Tim Beyers of The Motley Fool recently wrote, “For years, International Business Machines has been dabbling with what it calls ‘cognitive computing.’ Now the company that brought you the Watson supercomputer believes it has a chip that can think like the human brain. Called TrueNorth, the chip draws on some 5.4 billion interconnected transistors to form a vast network not unlike the neural networks found in the human brain. That’s a potentially massive breakthrough, especially for Internet-connected mobile devices that encounter new data every second. We’re likely to be years away from mass production of the TrueNorth chip. And even then, experts quoted in this article in The New York Times seem to be split on its potential impact.” Read more
IBM is looking for a Watson Algorithm Developer to work in one of many locations around the United States. According to the post, “We are looking for researchers and/or algorithm developers with a background in statistics that specifically leveraging machine learning capabilities, unstructured data, natural language processing on the Watson Unstructured Information Management Architecture (UIMA) based pipeline. You will be expected to be flexible in performing whatever high priority software engineering work is necessary to achieve client goals. You’ll be responsible for ensuring the Watson software components are expertly designed, tested, debugged, verified, and ready for integration into IBM’s best-of-breed solutions that help organizations improve their business outcomes in the global marketplace.” Read more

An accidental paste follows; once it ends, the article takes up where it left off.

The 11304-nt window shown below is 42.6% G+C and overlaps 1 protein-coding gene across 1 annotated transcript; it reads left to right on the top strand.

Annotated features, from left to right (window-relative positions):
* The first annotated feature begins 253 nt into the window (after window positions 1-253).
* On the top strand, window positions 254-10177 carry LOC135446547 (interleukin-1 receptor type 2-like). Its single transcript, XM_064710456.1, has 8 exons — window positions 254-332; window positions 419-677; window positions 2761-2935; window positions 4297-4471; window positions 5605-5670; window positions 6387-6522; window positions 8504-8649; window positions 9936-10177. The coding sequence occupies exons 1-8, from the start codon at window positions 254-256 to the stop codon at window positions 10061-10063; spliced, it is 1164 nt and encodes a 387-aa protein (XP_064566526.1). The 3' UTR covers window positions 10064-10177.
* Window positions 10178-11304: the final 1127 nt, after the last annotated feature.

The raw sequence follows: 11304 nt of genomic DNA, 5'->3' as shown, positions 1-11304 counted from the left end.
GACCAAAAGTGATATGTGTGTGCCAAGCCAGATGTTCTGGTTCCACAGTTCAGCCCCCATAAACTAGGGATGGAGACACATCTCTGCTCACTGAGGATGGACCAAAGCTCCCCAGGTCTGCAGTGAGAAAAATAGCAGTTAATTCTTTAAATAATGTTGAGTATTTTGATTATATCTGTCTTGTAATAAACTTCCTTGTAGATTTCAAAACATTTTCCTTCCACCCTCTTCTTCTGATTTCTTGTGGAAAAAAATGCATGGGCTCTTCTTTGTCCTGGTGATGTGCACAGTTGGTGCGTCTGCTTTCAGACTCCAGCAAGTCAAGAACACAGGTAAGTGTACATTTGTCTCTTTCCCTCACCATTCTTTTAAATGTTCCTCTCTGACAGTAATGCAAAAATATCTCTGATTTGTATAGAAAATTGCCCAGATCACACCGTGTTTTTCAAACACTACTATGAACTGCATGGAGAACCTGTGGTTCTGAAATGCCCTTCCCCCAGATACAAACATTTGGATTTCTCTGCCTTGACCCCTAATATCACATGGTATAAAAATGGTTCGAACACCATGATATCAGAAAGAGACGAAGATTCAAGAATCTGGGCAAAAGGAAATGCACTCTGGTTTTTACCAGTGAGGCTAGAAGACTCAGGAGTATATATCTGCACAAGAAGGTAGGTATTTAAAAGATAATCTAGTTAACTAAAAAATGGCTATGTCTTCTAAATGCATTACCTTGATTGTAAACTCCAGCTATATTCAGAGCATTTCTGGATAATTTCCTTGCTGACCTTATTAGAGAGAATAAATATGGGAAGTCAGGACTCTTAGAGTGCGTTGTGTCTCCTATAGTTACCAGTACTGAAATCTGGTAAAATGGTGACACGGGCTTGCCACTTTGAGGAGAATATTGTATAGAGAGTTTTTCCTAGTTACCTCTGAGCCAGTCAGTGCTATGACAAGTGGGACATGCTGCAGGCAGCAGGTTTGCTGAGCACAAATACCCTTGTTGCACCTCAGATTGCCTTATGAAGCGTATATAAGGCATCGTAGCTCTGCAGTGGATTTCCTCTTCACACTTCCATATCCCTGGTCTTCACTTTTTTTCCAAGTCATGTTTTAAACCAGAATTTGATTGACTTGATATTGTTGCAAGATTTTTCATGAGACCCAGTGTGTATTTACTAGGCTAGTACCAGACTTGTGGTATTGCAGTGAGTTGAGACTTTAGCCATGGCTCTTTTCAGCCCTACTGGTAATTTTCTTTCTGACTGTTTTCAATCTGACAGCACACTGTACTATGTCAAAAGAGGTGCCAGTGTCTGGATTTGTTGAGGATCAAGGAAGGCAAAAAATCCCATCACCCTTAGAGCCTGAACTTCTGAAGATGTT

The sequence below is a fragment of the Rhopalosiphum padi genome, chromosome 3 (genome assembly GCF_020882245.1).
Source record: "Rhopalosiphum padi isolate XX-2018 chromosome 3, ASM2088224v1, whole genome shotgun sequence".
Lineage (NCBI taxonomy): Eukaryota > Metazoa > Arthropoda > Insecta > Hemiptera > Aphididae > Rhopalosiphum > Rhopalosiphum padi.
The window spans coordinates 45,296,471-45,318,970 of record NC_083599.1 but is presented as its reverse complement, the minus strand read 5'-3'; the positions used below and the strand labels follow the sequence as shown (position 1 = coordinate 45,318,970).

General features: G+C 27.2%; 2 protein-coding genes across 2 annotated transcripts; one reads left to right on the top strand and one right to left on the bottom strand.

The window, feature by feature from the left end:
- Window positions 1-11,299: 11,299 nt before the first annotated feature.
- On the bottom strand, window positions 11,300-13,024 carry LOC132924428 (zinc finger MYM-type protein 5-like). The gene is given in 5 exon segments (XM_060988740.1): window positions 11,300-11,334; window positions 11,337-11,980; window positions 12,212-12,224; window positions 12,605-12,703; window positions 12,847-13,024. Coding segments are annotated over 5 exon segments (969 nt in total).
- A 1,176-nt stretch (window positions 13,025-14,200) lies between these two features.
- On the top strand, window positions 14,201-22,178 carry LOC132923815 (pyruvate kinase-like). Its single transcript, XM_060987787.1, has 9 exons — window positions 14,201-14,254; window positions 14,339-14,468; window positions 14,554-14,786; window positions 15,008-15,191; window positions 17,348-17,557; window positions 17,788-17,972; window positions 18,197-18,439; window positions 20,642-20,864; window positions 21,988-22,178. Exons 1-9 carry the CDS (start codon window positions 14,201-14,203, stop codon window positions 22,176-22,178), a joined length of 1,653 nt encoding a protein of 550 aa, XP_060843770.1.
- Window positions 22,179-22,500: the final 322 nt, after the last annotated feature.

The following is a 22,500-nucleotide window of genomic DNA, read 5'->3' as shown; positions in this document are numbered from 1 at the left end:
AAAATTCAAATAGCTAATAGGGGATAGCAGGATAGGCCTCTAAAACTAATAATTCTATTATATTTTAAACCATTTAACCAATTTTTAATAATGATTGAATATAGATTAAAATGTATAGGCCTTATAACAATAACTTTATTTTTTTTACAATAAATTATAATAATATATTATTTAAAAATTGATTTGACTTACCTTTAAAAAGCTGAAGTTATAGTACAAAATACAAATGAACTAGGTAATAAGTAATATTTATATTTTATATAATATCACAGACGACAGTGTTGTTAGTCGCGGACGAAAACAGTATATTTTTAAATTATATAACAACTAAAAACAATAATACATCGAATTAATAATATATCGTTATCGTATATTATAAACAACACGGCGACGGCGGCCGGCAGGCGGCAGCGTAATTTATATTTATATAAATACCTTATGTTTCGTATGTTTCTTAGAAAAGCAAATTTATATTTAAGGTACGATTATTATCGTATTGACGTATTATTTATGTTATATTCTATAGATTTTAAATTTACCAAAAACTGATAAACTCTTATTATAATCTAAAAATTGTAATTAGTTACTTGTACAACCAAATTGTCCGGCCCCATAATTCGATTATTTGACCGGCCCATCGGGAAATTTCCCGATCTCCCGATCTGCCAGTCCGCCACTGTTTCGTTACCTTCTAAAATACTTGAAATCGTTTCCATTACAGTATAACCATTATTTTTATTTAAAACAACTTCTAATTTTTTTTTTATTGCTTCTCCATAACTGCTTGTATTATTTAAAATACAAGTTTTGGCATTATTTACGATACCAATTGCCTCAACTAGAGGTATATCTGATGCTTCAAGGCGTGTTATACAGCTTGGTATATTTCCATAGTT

Is SPARQL the SQL for NoSQL? The question will be discussed at this month’s Semantic Technology & Business Conference in San Jose by Arthur Keen, vp of solution architecture of startup SPARQL City.
It’s not the first time that the industry has considered common database query languages for NoSQL (see this story at our sister site Dataversity.net for some perspective on that). But as Keen sees it, SPARQL has the legs for the job. “What I know about SPARQL is that for every database [SQL and NoSQL alike] out there, someone has tried to put SPARQL on it,” he says, whereas other common query language efforts may be limited in database support. A factor in SPARQL’s favor is query portability across NoSQL systems. Additionally, “you can achieve much higher performance using declarative query languages like SPARQL because they specify the ‘What’ and not the ‘How’ of the query, allowing optimizers to choose the best way to implement the query,” he explains.